This was the first "full-scale" shoot I've done since I moved and let me tell you, it was as fun as I remember but so much harder! For a typical magazine shoot, you put your concept together but you can order lots of options to choose what works best together. I couldn't do that so I just had to hope that my idea would come out right and make me look like I know a little about what I'm doing and not criminally insane.
I really love the pieces I chose and I can't wait to keep using them in different ways. I had a great time digging through my own things and finding a few new pieces (can't get enough of these zebra glasses) to pair with them.
If you read the post, let me know what you think!
full disclosure: I was allowed to keep the products that I selected to photograph for my post, but all opinions are my own.
As I spend time looking at local neighborhoods and perusing online real estate listings, I'm thinking a lot about exterior paint color combinations. In the majority of neighborhoods in the US (at least all the ones I've ever been in), houses are generally painted in variations of brown, gray, white, green, yellow, blue, and red. But the colors are always pretty muted: the reds are more brick reds, the yellows like butter, and the greens olive or forest. (But it seems like there's always one blue house that is a weirdly electric color and stands out like a sore thumb.)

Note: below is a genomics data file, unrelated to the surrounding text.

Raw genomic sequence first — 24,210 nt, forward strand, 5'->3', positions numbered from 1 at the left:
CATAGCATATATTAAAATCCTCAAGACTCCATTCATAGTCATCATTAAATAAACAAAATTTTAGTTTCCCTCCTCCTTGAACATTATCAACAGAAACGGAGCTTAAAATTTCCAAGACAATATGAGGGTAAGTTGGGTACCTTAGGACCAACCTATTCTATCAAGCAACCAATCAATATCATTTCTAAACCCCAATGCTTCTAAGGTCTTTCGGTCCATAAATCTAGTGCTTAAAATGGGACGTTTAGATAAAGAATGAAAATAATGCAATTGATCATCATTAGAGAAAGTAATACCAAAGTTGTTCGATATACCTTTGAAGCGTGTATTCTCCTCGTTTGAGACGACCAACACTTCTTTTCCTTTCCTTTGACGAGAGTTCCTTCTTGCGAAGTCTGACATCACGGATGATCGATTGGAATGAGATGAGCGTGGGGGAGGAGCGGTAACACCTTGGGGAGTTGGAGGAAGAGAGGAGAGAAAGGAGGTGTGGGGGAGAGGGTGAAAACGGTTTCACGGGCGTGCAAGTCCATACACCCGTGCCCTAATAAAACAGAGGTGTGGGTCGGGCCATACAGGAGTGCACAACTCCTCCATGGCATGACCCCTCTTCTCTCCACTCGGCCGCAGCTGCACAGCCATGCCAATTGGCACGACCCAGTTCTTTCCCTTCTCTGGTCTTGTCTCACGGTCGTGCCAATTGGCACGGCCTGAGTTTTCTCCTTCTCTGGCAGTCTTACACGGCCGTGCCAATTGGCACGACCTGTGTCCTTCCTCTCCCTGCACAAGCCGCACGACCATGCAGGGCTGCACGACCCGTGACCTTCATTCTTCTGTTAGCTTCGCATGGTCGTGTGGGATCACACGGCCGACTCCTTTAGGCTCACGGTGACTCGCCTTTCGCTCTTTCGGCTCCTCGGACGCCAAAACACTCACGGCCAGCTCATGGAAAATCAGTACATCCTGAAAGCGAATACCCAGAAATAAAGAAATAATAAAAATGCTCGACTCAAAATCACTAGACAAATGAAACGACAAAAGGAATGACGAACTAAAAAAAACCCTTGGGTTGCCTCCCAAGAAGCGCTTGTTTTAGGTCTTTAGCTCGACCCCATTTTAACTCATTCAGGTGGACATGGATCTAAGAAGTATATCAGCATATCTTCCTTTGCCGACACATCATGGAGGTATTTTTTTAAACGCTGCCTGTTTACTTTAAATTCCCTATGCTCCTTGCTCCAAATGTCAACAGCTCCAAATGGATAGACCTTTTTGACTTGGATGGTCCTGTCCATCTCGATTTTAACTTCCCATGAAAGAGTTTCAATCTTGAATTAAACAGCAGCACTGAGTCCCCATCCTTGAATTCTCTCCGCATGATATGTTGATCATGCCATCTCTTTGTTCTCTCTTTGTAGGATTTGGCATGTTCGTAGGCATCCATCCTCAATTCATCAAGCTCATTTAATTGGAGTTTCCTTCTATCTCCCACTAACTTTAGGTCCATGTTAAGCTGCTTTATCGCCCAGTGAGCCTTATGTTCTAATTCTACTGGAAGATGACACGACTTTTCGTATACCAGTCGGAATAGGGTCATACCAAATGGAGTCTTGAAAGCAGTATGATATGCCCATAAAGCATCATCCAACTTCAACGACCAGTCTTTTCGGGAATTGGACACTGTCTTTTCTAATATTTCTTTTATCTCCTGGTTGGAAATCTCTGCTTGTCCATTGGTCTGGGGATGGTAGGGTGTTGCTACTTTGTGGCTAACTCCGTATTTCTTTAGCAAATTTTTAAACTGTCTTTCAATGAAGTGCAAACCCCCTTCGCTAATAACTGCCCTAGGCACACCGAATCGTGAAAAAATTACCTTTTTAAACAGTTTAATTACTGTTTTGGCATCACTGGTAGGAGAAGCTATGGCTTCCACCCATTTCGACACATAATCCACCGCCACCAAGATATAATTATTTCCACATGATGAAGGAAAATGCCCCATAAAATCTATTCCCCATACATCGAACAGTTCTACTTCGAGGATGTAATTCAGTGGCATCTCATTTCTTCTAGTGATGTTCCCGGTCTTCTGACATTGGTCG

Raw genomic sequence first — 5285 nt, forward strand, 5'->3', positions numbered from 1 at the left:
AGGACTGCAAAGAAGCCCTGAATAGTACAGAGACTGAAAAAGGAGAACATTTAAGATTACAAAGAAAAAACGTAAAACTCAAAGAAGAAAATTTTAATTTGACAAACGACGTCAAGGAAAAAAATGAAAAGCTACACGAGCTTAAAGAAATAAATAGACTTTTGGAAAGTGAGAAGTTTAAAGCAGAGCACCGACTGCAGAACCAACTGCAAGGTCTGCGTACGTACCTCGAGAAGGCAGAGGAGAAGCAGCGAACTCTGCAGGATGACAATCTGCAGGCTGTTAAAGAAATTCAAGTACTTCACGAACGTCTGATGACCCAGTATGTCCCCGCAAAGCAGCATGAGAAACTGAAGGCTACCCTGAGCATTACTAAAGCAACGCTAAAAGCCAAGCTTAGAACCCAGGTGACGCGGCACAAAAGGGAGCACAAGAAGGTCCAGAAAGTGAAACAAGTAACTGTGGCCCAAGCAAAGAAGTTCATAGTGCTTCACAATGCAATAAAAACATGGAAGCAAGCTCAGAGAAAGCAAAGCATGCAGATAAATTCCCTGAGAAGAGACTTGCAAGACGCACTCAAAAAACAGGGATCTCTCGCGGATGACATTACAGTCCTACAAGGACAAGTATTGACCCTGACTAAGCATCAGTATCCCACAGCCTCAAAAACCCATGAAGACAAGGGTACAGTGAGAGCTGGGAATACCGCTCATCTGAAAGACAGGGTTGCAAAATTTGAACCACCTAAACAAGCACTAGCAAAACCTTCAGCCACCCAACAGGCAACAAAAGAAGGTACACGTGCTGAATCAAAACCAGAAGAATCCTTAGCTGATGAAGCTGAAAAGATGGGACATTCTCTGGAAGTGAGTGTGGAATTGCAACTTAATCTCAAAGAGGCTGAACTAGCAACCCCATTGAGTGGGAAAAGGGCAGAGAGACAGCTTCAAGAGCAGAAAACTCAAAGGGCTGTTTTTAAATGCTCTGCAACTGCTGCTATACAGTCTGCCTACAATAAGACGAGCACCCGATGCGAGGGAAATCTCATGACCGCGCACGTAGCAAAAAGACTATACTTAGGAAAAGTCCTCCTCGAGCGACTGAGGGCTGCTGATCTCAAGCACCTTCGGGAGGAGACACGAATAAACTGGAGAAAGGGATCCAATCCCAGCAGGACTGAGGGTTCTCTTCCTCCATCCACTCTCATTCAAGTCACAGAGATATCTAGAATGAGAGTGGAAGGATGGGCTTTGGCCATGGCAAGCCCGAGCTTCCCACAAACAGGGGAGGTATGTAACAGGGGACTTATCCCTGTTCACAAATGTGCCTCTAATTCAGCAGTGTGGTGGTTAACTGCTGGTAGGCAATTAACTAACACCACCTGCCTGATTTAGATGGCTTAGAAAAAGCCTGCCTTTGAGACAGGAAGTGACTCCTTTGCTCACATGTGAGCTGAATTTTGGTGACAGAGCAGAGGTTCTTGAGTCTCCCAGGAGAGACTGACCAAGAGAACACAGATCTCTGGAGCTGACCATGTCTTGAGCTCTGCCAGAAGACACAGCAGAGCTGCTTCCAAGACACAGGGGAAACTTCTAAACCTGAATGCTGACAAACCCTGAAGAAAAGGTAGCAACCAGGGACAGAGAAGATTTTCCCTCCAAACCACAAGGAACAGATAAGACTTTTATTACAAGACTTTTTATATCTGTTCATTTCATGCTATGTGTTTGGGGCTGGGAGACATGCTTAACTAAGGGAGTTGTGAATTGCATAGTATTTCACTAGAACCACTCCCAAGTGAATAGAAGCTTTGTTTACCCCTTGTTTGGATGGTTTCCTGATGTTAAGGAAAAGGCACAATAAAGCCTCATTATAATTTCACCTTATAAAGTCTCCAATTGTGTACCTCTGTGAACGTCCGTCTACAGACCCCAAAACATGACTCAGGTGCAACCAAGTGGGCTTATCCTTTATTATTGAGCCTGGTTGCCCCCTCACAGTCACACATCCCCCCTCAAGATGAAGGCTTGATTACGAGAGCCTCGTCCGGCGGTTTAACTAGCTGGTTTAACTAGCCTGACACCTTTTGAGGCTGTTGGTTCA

Wouldn't it be amazing if our neighborhoods were as vibrant as these blocks in Cape Town, as photographed by Gray Malin? Those blue houses would be right at home among the lavenders and oranges and limes and other saturated colors.
I can't imagine how fun it would be to live in a technicolor neighborhood and see where everyone took their house color-wise. I think I would be insanely happy every time I walked on my street.